The organization moved to its current location in 2019, just before the pandemic hit. Their former location was on the same street, but it was a complete overhaul to move into the new space. Alice, with her background in architecture, helped with the structural details. The city announced a citywide lockdown just after the space was approved by the city and they were beginning to settle in. To combat the slowdown in store and classroom traffic, they were pressed to take out a PPP loan. Alice even considered exiting the short-lived new store. “Hey, do we just throw in the towel and call it a day? You know, give up the space and go fully virtual because there are those in-between connections that you can’t replicate any other way.” However, they bit the bullet and kept the space.
The pandemic gave them the time to make improvements to their website, and through these improvements, the roster of experts at Natural Resource remained active online. Alice listed a few types of facilitators. “We have lactation consultants, who are licensed professionals and for doula training, it’s a midwife, nurse and doula,” she explained. Bobbi chimed in, “Some of our facilitators have been with us longer than I’ve been here. Going back close to two decades, in some cases. A lot of our teachers have been with us for over 10 years”.
“We fully made the call out to the community and got people to help so that is where we benefit from having a longer-term relationship with the community,” Alice recounted. Customers and parents who benefited from the organization’s services in the past contributed to the move by connecting them to contractors and architects. These connections eased the stress of the pandemic and helped the organization stay on their feet. There were touches of care that the directors included in the new space. Bobbi explained their community space ethos. “We configured it to include a little kitchenette area to serve tea and snacks, we have a nursing area where people can sit, meet other parents, feed their baby, use the scale, things like that. So we really are a community space that people will come into and be supported in,” Bobbi explained. “Yes, we needed to know that would all fit, in order to have the classroom space where people can come in and gather,” Alice added.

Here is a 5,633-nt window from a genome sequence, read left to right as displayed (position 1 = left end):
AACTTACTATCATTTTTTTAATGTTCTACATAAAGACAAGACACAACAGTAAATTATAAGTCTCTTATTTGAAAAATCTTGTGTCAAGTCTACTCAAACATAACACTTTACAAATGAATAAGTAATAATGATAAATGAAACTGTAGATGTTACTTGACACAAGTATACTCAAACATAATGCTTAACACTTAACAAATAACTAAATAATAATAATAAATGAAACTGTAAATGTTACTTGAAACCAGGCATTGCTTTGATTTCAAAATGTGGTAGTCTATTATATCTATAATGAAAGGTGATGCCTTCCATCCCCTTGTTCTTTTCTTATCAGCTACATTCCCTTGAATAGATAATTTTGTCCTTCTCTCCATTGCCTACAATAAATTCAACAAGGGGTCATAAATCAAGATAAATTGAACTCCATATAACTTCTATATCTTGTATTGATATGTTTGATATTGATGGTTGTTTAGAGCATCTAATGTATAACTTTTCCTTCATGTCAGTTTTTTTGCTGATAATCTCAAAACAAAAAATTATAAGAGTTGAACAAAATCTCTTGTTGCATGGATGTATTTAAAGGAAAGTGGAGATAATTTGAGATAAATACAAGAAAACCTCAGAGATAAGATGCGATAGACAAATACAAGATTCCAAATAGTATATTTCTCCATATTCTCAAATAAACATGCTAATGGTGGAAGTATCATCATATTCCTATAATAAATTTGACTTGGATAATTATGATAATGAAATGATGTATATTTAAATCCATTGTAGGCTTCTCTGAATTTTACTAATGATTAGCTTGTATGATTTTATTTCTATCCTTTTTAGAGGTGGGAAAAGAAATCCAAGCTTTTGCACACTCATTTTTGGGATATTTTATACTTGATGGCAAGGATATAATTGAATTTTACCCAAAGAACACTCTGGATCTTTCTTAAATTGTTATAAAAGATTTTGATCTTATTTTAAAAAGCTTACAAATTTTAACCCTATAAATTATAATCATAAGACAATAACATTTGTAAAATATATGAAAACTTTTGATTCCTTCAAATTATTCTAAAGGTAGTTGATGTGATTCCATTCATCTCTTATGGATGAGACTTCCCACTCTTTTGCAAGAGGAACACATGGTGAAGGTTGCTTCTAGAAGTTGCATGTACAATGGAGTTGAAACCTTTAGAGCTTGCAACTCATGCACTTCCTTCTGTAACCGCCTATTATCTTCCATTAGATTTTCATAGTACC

Natural Resources altered their offerings to serve the community during COVID and rented out baby scales for parents making virtual pediatrician appointments so that parents were able to weigh their babies as if they were at the actual doctor’s office.
In a denser city environment, I wanted to know what the risks were of managing a physical space. “We’re in an active neighborhood, and we moved from a location that was in a little slower part of the street,” Bobbi answered. “So we definitely see more activity in the area than we did previously, which I think also makes us safer in some ways too. If something were to happen, there’d be other people around. We’re a part of the Merchant’s Association.”
Alice agreed. “We really look out for each other on the street. There’s a Facebook group of all the merchants on the street, and people share, if they get broken into, if there are people shoplifting, we share that information. We’re all in this thing together.” We talked about some of the complicated experiences new mothers face. Alice mentioned the prevalence of postpartum depression, explaining how the symptoms don’t exhibit in the same way for all women and can be hard to detect.
Bobbi shared her personal philosophy around prevention. “That’s our priority, right? Like get everybody in the door and get them empowered to ask the questions and define the information so that they can, as much as possible, take control over what their experience is going to be,” she explained. “With, of course, being flexible because things are going to happen. If we could, we’d let everybody know that you can say ‘yes’ or ‘no’ to certain things and that they have options. That’s my goal; get them all the information upfront. If something did happen, they would still need to process and deal with that after, but they went into it feeling like, ‘Okay, I had the information, I was able to make a sound judgment, educated decision, on the things that came up rather than feel like I was railroaded and wasn’t sure where my autonomy was in this situation.’”
“At the same time, I think it can be hard to know. Not everyone knows that they need to get the information,” Alice continued. “We have a class, for example, that’s about sharing. If you had a traumatic birth, it’s about sharing that and processing it with a group of other people who’ve given birth. In the support groups, there are people who have had all different kinds of births, and there’s an opportunity to talk about that. Ideally, we’d be able to get people information so they can make their choices. If that doesn’t happen, there is still healing to be done, processing to be done.”
It was heartening to see this facility start to resume some of its former foot traffic. Even so, the directors recognized that they were still under capacity and that their new space was far from realizing its full potential. Bobbi remarked on how acquaintances congratulated her on “making it through COVID” at a market she’d recently attended. “We haven’t made it yet,” she surmised.
Conversations with Jess Lo. Written by Jess Lo. Edited by Samantha Stanich & Eugenia Macias.